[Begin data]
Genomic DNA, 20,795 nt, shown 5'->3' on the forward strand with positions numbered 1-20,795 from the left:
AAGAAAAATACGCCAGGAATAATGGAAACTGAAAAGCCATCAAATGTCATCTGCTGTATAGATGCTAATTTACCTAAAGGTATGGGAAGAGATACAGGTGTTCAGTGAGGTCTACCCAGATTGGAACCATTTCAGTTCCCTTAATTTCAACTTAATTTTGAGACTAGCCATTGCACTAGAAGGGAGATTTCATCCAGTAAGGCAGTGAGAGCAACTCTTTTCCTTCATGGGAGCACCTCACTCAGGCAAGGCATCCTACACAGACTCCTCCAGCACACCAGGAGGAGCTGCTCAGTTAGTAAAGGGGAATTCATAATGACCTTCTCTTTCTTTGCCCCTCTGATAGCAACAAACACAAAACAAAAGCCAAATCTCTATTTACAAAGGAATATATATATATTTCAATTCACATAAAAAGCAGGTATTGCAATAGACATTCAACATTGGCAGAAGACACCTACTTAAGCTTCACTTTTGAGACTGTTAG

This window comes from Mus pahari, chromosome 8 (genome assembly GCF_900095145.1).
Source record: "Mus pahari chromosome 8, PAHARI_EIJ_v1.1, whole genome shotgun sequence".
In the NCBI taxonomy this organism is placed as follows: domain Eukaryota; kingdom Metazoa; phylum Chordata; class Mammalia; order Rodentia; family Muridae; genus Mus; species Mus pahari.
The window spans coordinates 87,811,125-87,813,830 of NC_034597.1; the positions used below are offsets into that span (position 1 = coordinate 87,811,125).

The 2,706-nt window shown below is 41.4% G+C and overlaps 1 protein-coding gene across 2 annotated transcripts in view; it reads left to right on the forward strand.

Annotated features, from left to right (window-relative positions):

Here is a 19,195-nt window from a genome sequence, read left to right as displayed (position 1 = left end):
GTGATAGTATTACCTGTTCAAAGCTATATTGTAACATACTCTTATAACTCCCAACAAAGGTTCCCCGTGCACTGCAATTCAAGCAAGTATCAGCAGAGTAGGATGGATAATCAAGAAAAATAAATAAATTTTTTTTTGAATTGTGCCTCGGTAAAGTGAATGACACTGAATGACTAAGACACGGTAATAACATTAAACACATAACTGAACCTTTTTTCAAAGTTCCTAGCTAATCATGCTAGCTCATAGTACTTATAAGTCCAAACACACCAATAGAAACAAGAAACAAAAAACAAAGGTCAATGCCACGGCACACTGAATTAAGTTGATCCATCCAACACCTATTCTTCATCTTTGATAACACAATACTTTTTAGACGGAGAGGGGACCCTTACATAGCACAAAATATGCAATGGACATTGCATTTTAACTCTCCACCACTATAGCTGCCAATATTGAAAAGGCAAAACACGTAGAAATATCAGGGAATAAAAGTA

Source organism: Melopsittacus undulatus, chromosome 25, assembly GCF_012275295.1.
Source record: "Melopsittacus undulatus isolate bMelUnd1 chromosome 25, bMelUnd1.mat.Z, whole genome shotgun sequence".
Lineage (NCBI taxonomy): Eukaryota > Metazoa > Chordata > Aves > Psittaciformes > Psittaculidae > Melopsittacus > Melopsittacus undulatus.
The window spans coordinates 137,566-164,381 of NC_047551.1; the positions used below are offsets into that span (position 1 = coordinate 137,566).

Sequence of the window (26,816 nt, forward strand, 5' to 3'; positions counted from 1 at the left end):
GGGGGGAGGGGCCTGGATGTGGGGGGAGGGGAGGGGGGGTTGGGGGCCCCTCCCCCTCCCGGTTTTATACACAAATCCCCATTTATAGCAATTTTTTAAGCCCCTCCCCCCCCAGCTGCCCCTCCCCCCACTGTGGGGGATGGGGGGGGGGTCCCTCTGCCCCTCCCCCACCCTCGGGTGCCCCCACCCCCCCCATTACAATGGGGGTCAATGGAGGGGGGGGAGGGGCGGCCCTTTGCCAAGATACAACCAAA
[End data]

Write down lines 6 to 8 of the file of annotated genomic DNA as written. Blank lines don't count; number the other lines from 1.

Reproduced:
The window spans coordinates 87,811,125-87,813,830 of NC_034597.1; the positions used below are offsets into that span (position 1 = coordinate 87,811,125).

The 2,706-nt window shown below is 41.4% G+C and overlaps 1 protein-coding gene across 2 annotated transcripts in view; it reads left to right on the forward strand.

Annotated features, from left to right (window-relative positions):